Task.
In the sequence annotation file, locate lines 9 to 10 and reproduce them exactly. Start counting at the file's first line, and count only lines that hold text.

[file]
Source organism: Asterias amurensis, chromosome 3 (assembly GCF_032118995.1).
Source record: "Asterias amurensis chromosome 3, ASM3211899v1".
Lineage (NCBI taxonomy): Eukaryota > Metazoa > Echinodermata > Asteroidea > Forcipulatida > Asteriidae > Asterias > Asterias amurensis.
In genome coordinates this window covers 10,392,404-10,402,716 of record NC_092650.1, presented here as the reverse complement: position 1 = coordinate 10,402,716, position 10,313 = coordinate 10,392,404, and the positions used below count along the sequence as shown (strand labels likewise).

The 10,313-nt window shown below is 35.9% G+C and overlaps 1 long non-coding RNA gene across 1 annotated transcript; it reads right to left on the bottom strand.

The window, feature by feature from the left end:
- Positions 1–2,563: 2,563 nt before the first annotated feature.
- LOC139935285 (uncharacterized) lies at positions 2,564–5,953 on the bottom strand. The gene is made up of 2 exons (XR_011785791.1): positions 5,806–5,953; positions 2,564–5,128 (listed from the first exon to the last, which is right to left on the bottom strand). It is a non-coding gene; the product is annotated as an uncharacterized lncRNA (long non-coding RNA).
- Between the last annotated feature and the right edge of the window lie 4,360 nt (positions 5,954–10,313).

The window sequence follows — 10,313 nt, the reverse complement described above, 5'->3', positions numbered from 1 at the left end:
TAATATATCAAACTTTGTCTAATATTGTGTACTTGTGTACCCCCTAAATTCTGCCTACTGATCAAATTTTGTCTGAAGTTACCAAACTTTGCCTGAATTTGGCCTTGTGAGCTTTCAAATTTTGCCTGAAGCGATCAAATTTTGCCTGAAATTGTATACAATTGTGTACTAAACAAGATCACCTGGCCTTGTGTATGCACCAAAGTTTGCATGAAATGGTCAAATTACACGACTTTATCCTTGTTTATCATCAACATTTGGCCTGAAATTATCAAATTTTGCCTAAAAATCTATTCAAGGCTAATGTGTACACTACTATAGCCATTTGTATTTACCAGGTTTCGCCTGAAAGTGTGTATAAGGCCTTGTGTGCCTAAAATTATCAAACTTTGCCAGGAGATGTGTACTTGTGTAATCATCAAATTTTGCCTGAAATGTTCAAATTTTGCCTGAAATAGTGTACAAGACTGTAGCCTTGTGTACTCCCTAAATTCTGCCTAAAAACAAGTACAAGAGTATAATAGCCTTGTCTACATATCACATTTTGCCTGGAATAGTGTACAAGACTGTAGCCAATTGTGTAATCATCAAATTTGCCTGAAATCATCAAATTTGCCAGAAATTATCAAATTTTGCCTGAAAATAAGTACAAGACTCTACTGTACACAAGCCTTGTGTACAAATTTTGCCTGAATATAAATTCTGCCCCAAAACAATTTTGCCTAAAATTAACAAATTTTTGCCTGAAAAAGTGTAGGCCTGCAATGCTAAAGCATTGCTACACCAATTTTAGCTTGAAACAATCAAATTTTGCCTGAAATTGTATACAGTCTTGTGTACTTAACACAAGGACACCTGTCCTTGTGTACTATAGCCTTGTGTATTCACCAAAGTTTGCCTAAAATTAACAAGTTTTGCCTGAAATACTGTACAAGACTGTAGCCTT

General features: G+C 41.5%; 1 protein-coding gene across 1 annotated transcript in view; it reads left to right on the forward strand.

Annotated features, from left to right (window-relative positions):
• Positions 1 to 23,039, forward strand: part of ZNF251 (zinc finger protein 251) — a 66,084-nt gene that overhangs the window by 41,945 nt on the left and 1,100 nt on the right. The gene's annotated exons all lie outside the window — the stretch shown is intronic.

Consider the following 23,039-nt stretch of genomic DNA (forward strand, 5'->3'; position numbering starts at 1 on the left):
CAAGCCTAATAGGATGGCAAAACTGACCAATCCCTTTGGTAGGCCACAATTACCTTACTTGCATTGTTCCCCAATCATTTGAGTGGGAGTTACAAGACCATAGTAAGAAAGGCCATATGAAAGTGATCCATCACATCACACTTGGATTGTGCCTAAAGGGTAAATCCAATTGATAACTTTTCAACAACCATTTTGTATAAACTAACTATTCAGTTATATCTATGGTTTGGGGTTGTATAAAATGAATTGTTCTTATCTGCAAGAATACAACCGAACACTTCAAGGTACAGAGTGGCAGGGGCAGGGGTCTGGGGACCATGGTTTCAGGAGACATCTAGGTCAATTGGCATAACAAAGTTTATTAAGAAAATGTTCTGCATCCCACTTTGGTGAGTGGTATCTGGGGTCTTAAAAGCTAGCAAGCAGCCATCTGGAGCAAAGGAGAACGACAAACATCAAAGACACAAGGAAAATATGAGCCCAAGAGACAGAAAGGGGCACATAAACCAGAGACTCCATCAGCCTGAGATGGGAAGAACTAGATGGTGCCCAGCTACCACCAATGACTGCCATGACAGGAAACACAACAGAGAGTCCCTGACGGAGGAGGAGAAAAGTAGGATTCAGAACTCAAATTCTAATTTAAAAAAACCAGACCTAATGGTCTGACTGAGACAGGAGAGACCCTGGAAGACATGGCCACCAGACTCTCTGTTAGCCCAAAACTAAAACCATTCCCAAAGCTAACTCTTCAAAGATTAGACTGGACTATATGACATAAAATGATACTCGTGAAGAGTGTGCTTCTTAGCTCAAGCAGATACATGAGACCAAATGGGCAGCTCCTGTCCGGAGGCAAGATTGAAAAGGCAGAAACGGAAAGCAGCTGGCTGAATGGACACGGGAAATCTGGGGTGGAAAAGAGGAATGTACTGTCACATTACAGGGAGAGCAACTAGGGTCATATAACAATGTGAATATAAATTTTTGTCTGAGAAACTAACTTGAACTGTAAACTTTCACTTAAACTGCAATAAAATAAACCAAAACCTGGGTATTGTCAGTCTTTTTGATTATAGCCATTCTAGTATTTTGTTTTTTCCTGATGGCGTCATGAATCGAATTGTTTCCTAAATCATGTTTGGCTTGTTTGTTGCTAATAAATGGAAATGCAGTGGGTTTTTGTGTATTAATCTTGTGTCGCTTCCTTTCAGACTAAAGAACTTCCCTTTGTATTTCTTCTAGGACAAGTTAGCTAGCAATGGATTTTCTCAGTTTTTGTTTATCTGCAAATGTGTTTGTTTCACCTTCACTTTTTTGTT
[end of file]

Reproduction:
- Between the last annotated feature and the right edge of the window lie 4,360 nt (positions 5,954–10,313).

The window sequence follows — 10,313 nt, the reverse complement described above, 5'->3', positions numbered from 1 at the left end: